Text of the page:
DYWIDAG Systems International (DSI) is responsible for the supply and installation of a total of 1,650 tons of horizontal and vertical DSI post-tensioning prestressing and grouting, and the use of accessories during tank construction to enable them to withstand extreme conditions.

The weather conditions during the construction period are extremely arctic in nature. The wall of the storage tank was constructed with sliding formwork, and the performance reached 2 meters every 24 hours in a few weeks.

A particular challenge was to install 12 vertical ribs. The vertical ribs of the tank are typically U-shaped ribs or ring ribs. The ring reinforcement consists of two vertical ribs whose bottom ends are connected in a 180° arc in the foundation. Although the maximum tank wall height is 40m and the arc radius is only 1m, there is no problem in installing the ring-shaped steel bars by pushing a single strand.

In April 2005, the Solitaire laying barge began laying 143 kilometers of pipeline from the west side of Melkøya. The vessel continued to head towards the Snøhvit oil field at a speed of 3-6 kilometers per day. The laying of the main pipeline was completed in mid-2005.

On the solitaire, 12.2m pipes are welded together in a continuous process. These parts are sent out through openings in the stern of the laying barge to ensure that the main pipeline bends correctly during laying. Three pipeline carriers provided Solitaire with new pipelines, and they provided shuttle services between the laying barge and the Polarbase pipeline storage area outside Hammerfest.

The 28-inch diameter line pipe is made of steel and the outer coating is reinforced concrete. The weight of each pipe section is between 8 tons and 10 tons, and the main line is composed of 11,000 sections.

'K' Line (Kawasaki, Kisen, Kaisha Ltd) became Statoil's partner in the Snøhvit LNG coastal transportation project. In turn,'K' Line chose OSM Ship Management as its Norwegian project partner.

The project involves the transportation of LNG from the Snøhvit LNG plant to coastal cities in Norway and its neighboring countries via small LNG ships (which account for the remaining capacity of the LNG facility). The two parties have cooperated with LNG Norge (a subsidiary of Statoil). This idea was subsequently developed into a long-term charter contract for two 140,000 cubic meters (Moss-Rosenberg tank) LNG carriers worth 3 billion Norwegian kroner (337.2 million US dollars).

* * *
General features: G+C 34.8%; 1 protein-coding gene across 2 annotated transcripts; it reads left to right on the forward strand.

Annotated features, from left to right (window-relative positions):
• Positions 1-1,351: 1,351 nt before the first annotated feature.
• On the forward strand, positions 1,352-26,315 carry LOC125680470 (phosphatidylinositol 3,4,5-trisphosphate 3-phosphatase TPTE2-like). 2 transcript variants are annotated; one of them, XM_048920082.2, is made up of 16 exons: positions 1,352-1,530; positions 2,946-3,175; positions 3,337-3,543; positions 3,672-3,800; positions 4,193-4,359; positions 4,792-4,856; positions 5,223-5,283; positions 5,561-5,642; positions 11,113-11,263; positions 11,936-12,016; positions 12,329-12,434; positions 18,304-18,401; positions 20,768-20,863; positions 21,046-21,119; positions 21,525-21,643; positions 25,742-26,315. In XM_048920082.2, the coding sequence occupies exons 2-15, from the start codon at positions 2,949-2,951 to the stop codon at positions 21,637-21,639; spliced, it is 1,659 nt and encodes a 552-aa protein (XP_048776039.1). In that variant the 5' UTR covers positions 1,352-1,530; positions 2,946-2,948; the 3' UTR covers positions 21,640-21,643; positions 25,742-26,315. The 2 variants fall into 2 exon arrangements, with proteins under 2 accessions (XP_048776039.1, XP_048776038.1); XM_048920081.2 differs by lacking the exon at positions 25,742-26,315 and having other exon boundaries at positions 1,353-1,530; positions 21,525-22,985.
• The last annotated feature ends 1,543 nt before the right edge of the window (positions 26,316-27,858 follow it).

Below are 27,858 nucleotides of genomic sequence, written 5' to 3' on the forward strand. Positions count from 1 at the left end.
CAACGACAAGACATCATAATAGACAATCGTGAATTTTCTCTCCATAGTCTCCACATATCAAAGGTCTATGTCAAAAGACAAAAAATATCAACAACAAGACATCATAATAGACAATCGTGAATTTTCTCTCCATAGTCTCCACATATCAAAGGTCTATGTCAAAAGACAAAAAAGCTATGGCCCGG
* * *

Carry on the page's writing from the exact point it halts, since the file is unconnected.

'K' Line and Statoil are the owners and operators of these vessels, which were delivered in April 2007. These vessels were initially engaged in domestic transportation, but their activities later expanded to ports in neighboring countries.

In 2004, Snøhvit’s partners also signed an agreement with Leif Hoegh and Co and Misui OSK Shipping Company to provide a vessel for the project within a 20-year charter period. The ship was built by Mitsubishi Heavy Industries and delivered at the end of 2006. In addition, TotalFinaElf and French gas company have commissioned their own ships to transport their share of natural gas.

Melkøya's Snøhvit LNG plant ran into trouble during its start-up and closed four times after it went into operation in September 2007. StatoilHydro shut down the oil field production from June 2009 to November 2009 to repair and upgrade the cooling system of the onshore plant.

The shutdown on November 7, 2007 was caused by the leakage of seawater in the heat exchanger in the cooling system of the Melkøya Liquefaction Plant. The plant subsequently resumed production in mid-January, but closed again in March 2008 due to a cooling system failure, and then reopened in July 2008. The heat exchanger at this plant is expected to be replaced in the second quarter of 2011.